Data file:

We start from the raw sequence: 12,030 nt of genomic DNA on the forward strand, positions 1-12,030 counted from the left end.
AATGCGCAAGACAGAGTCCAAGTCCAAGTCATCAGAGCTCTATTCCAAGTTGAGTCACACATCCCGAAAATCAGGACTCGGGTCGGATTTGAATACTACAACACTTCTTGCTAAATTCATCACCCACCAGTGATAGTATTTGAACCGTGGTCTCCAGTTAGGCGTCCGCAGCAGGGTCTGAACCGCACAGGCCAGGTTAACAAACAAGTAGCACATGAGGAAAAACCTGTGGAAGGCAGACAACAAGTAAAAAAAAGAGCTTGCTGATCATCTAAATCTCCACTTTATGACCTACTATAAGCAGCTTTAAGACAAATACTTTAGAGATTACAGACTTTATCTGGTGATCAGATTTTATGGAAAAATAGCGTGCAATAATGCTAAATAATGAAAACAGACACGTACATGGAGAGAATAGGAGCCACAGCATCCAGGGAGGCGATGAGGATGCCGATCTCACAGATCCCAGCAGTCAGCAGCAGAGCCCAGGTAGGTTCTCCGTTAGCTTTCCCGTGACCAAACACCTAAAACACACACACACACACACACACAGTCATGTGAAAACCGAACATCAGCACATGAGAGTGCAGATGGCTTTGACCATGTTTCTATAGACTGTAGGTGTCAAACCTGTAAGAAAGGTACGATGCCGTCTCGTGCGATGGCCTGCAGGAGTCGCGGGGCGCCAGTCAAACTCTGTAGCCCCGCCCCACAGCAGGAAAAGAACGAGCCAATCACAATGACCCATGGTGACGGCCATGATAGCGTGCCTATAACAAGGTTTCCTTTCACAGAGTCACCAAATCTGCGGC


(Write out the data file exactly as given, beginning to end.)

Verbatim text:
We start from the raw sequence: 12,030 nt of genomic DNA on the forward strand, positions 1-12,030 counted from the left end.
AATGCGCAAGACAGAGTCCAAGTCCAAGTCATCAGAGCTCTATTCCAAGTTGAGTCACACATCCCGAAAATCAGGACTCGGGTCGGATTTGAATACTACAACACTTCTTGCTAAATTCATCACCCACCAGTGATAGTATTTGAACCGTGGTCTCCAGTTAGGCGTCCGCAGCAGGGTCTGAACCGCACAGGCCAGGTTAACAAACAAGTAGCACATGAGGAAAAACCTGTGGAAGGCAGACAACAAGTAAAAAAAAGAGCTTGCTGATCATCTAAATCTCCACTTTATGACCTACTATAAGCAGCTTTAAGACAAATACTTTAGAGATTACAGACTTTATCTGGTGATCAGATTTTATGGAAAAATAGCGTGCAATAATGCTAAATAATGAAAACAGACACGTACATGGAGAGAATAGGAGCCACAGCATCCAGGGAGGCGATGAGGATGCCGATCTCACAGATCCCAGCAGTCAGCAGCAGAGCCCAGGTAGGTTCTCCGTTAGCTTTCCCGTGACCAAACACCTAAAACACACACACACACACACACACAGTCATGTGAAAACCGAACATCAGCACATGAGAGTGCAGATGGCTTTGACCATGTTTCTATAGACTGTAGGTGTCAAACCTGTAAGAAAGGTACGATGCCGTCTCGTGCGATGGCCTGCAGGAGTCGCGGGGCGCCAGTCAAACTCTGTAGCCCCGCCCCACAGCAGGAAAAGAACGAGCCAATCACAATGACCCATGGTGACGGCCATGATAGCGTGCCTATAACAAGGTTTCCTTTCACAGAGTCACCAAATCTGCGGC